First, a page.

So he left it in Burns with a good mechanic, and mailed the extra key to Ed Salaberria with a note suggesting that Ed's teenagers were about driving age.
After a short tool around Burns, Amy was located at a hamburger joint where her Subaru was parked. They ambled inside and plopped themselves down beside her in a booth. Adam formally introduced her to Duncan. She whispered, “You know, Adam, I'm the one who is supposed to do the stalking.”
He laughed, but an elderly woman in the booth across from them caught Amy's gaze and mouthed, Are you okay? Amy smiled at her and nodded firmly. I'm fine. Thank you, she mouthed back.
The immortals endeavored to appear more innocent. Would have been easier if they'd shaved that morning. With an impish grin Adam told her loudly about Rover and asked if she would like to meet him? MacLeod elbowed him.
“Feels like it's going to get warm today,” Amy commented.
The two of them ordered coffee, which they drank while Amy finished her brunch. Duncan left a generous tip.
When they left the diner, Amy walked with them across the gravel parking lot to where the long rigs with trailers were parked, and greeted Rover at his window. He wagged his whole body as if she were his favorite human of all time. Head pats calmed him down. While continuing to stroke the dog, she said quietly to the men, “I'm not supposed to tell you this, guys, but the Watchers think you,” nodding toward MacLeod, “were being hunted in Canada.”
MacLeod shrugged. “I felt a bit of presence, at a distance.”
“You never mentioned!” Methos, sharply.
“They didn’t persist.”
Methos commented on that with a growly rumble.
“You worry too much.”
“There's no such thing as too much worry.”
“His face should be in the dictionary under worry.”
Amy finished petting Rover, told him he was a good doggo, then asked, “Well guys, what's next?”
“We head north,” Duncan replied. “I love taking highway 97, beautiful drive, but with pulling the trailer we should take the straighter route, 82 to 395 to 17.”
“I hate driving that close to Hanford.”
“Methos, it's not going to blow up.”
“And you are totally ignoring the return trip west over the Cascades.”
“Yes I am. For now.”
As Amy turned to walk to her car, Rover whined and tried to squeeze himself through three inches of window space. Adam opened the door and the dog dashed after Amy.
“You wanna ride with me doggo?” She waved at the guys and let Rover into her car, lowering the window just an inch.
“Well! But I have a truck!”
“You realise you just called me Methos in front of Amy?”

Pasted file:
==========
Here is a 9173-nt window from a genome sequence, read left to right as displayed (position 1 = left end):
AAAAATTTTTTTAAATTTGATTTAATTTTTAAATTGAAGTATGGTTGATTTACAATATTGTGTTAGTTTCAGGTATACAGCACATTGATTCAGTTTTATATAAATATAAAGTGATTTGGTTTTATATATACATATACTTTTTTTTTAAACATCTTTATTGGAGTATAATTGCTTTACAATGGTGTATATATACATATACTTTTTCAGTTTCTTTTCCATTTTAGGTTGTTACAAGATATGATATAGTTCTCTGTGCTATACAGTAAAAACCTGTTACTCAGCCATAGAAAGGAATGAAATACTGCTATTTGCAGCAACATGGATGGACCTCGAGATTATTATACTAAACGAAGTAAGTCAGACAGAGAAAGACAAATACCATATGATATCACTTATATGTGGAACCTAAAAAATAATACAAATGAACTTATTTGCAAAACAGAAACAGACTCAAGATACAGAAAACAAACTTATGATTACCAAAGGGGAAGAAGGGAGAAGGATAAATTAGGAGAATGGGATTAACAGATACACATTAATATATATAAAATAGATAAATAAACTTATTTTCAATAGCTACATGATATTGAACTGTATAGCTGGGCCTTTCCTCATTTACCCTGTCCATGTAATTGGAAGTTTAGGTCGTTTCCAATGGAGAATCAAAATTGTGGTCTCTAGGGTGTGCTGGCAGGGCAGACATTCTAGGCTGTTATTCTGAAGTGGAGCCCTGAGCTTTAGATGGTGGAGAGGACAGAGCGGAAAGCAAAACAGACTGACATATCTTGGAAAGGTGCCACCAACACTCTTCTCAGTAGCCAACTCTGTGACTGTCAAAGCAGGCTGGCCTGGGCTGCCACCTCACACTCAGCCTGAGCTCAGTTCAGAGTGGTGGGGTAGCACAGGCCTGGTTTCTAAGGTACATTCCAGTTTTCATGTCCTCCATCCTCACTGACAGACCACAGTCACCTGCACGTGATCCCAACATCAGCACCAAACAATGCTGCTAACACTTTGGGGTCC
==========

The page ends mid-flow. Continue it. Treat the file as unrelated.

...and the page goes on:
“She didn't seem surprised.”
“No, she didn't.”
They followed Amy's car out of the lot and stopped when she did, about every hundred miles, to stretch, and every other stop Methos would unload Flur for a walk. The miles of high plateau sage and windmill farms flittered by. They crossed the Columbia at Umatilla and stopped outside Kennewick to recharge and have a meal. Occasionally Rover would ride with the immortals, but continued to show a preference for Amy. They made it all the way to Oroville that day, where they rented a yurt at a horse motel/recreational vehicle park.
The yurt was deemed far superior to pitching a tent and sleeping on the ground by the travelers. That evening Methos regaled them with tales of yurts travoyed by horses and a nomadic existence long ago.
“I can't believe he talked me into this.”
“Well I really like the dog. Just checking in.”
“Amy!” She'd ended the call, leaving Joe grinding his teeth.
Since crossing the border, the travel had been easier and faster without the trailer drag. Amy had put up a superficial fight about staying at the RV park with the animals. Methos promised to fill her in on any excitement she missed, all aware that she would call Raymond as soon as they departed.
They drove by vast stretches of grape arbors bearing bright green new leaves, and occasional windmill farms. During the last half century many prized varieties of grapes had been migrated north with the climate. Vineyard owners, such as MacLeod’s solar panel customer, were finding the Okanagan Valley ideal for the varietals used in their family’s wines.
When they arrived at the property, they discovered that the vintner's grandchildren had assembled the framework on the area leveled for the array. MacLeod inspected and approved their work. Eager to help, he had no doubt the teenagers would have already started to install the panels if he had left the box of cables when he had dropped off the panels and framing. The assembly became a teaching lesson. (“These are MC4 connectors.”) The four young people closely watched Duncan and Adam’s method of lifting/holding, bolting/cabling, which quickly evolved into two more teams efficiently installing panels.
Once finished with the installation they were invited to share a meal on a kitchen patio with the extended family. The family talked about their plans for building a new home on the hill above the winery buildings which had gone in first. They lived spread about in modulars and warehouse lofts while building the infrastructure and planting grape vines. They longed for a real casa. Duncan suggested adding more panels to the roof when they did build. The conversation roamed to wind versus solar power, and the possibility of a small ice hockey rink for the long winters.